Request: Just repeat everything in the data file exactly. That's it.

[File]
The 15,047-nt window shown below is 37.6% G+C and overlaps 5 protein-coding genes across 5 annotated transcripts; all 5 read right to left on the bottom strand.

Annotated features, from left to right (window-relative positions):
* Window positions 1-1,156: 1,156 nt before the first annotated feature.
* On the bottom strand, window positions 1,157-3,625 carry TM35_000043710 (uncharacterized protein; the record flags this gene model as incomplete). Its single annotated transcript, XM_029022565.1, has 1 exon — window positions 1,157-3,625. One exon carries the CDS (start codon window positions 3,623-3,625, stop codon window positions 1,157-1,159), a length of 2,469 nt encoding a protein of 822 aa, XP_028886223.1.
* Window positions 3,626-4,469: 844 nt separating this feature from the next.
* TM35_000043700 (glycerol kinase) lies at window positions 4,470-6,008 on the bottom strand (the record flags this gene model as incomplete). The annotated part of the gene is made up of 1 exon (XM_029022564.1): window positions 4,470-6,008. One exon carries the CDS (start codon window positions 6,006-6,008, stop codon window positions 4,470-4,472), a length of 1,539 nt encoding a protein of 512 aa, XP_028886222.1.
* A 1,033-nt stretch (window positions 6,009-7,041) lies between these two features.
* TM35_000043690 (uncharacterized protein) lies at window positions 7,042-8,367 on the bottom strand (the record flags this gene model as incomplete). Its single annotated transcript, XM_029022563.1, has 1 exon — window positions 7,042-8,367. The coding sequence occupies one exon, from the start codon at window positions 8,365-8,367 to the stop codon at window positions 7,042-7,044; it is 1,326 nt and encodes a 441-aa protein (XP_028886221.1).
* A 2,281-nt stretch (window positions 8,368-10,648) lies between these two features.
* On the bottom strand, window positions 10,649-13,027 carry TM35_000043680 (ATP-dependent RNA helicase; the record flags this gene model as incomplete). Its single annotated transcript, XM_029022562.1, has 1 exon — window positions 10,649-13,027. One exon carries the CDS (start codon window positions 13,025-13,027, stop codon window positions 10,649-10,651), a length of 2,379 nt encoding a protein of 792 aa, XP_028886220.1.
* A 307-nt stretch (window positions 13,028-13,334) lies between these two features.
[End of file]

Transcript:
The 15,047-nt window shown below is 37.6% G+C and overlaps 5 protein-coding genes across 5 annotated transcripts; all 5 read right to left on the bottom strand.

Annotated features, from left to right (window-relative positions):
* Window positions 1-1,156: 1,156 nt before the first annotated feature.
* On the bottom strand, window positions 1,157-3,625 carry TM35_000043710 (uncharacterized protein; the record flags this gene model as incomplete). Its single annotated transcript, XM_029022565.1, has 1 exon — window positions 1,157-3,625. One exon carries the CDS (start codon window positions 3,623-3,625, stop codon window positions 1,157-1,159), a length of 2,469 nt encoding a protein of 822 aa, XP_028886223.1.
* Window positions 3,626-4,469: 844 nt separating this feature from the next.
* TM35_000043700 (glycerol kinase) lies at window positions 4,470-6,008 on the bottom strand (the record flags this gene model as incomplete). The annotated part of the gene is made up of 1 exon (XM_029022564.1): window positions 4,470-6,008. One exon carries the CDS (start codon window positions 6,006-6,008, stop codon window positions 4,470-4,472), a length of 1,539 nt encoding a protein of 512 aa, XP_028886222.1.
* A 1,033-nt stretch (window positions 6,009-7,041) lies between these two features.
* TM35_000043690 (uncharacterized protein) lies at window positions 7,042-8,367 on the bottom strand (the record flags this gene model as incomplete). Its single annotated transcript, XM_029022563.1, has 1 exon — window positions 7,042-8,367. The coding sequence occupies one exon, from the start codon at window positions 8,365-8,367 to the stop codon at window positions 7,042-7,044; it is 1,326 nt and encodes a 441-aa protein (XP_028886221.1).
* A 2,281-nt stretch (window positions 8,368-10,648) lies between these two features.
* On the bottom strand, window positions 10,649-13,027 carry TM35_000043680 (ATP-dependent RNA helicase; the record flags this gene model as incomplete). Its single annotated transcript, XM_029022562.1, has 1 exon — window positions 10,649-13,027. One exon carries the CDS (start codon window positions 13,025-13,027, stop codon window positions 10,649-10,651), a length of 2,379 nt encoding a protein of 792 aa, XP_028886220.1.
* A 307-nt stretch (window positions 13,028-13,334) lies between these two features.